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Beware Android users, 12 malicious apps on Google Play store stole users' banking details

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As per researchers at ThreatFabric, these Android apps were mostly posing as QR code scanners and sometimes even cryptocurrency wallets. All these apps were designed primarily to steal bank account details and also two-factor authentication codes.

Malware-infused apps have been flooding the Google Play store for many years now. There have been several such incidents reported in the past, wherein personal details of users were compromised. Smartphone users, especially Android, must be careful in what kind of applications they are downloading on their mobile devices. In many instances, they are nothing more than malicious malware or spyware. Also Read - Step up for diversity: Gaming companies are hiring more women, expanding their user base

The latest incident is on similar lines. As per the latest report, researchers have discovered 12 Android apps on the Google Play store that steal users' bank account details such as username, passwords, and much more. The worst thing is, these apps have been downloaded almost 30000 times in the last four months. Also Read - Google’s foldable phone is likely to be cheaper than Samsung Galaxy Fold: Here's why

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As per researchers at ThreatFabric, these Android apps were mostly posing as QR code scanners and sometimes even cryptocurrency wallets. All these apps were designed primarily to steal bank account details and also two-factor authentication codes. Also Read - CSC launches Yogyata app for rural empowerment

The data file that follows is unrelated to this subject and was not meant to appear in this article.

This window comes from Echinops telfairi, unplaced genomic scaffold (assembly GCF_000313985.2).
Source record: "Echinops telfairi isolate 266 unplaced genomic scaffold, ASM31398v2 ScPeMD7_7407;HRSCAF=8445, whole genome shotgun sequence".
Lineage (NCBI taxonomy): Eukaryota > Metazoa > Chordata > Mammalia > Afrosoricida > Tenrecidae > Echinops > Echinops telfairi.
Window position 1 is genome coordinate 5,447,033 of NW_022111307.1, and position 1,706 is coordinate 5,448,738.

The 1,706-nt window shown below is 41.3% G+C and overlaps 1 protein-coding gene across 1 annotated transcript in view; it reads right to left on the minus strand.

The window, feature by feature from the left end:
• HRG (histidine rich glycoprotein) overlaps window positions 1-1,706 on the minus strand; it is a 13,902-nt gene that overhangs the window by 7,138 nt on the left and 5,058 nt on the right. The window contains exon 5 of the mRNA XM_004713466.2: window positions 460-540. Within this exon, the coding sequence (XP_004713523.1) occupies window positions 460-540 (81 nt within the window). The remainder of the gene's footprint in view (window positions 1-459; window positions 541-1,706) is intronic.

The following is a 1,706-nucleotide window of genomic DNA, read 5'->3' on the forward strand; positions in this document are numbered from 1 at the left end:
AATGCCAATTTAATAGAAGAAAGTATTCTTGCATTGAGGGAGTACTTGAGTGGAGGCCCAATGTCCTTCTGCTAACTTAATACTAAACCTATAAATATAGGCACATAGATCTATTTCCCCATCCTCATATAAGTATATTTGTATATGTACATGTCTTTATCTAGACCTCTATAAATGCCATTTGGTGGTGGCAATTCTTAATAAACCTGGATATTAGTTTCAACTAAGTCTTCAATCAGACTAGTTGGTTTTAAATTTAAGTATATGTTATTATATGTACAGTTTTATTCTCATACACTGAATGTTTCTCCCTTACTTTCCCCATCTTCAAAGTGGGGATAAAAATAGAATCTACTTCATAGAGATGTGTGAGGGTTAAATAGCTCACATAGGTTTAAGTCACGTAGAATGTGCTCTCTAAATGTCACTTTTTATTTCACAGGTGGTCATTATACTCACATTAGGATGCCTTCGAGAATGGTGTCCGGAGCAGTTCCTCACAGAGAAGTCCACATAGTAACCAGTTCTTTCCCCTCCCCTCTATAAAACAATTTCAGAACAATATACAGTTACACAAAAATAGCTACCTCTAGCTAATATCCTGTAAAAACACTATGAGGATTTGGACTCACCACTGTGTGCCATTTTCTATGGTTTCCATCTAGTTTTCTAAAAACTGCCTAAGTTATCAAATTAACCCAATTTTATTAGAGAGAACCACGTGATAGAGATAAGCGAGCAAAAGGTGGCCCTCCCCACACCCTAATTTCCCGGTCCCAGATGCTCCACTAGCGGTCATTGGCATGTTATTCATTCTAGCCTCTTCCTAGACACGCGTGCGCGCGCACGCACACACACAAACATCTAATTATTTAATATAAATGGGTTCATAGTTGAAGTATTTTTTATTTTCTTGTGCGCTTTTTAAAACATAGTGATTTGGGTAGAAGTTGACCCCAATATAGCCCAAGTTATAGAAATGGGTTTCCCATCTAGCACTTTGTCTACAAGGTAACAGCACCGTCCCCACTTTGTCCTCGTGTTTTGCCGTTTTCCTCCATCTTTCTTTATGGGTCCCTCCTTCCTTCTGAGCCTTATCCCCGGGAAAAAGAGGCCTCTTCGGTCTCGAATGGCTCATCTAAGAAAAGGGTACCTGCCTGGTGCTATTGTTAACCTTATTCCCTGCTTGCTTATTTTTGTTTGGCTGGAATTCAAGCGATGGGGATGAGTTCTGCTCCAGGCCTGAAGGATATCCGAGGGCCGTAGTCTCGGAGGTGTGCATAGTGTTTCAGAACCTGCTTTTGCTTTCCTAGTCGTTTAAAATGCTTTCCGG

Researchers highlighted that all these apps were initially showcased as legitimate apps with no hints of malware or suspicion at any point in time. In fact, all these apps also had positive reviews on the Google Play store, which makes them look even more legitimate. Some of these apps were scanning apps, some crypto tracking apps, while others were workout/ fitness apps.

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Once users installed these apps, they were then asked to install software updates from third-party sources for additional features. These updates installed an advanced Android banking trojan called 'Anatsa' on mobile devices.

Reportedly, the Android trojan comes with capabilities that give hackers remote access to the user's mobile device. With the access, scammers eventually wipe out bank account by transferring all the money to their account. In addition to Anatsa, these Android apps also had other malware including Alien, Hydra, and Ermac, suggested the report.

ThreatFabric further highlighted that these apps could have posed a much bigger threat, but the newly implemented Google Play restrictions, which put limitations on app permissions such as Accessibility Service, controlled the situation.

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Published:Wed, December 01, 2021 9:23pm

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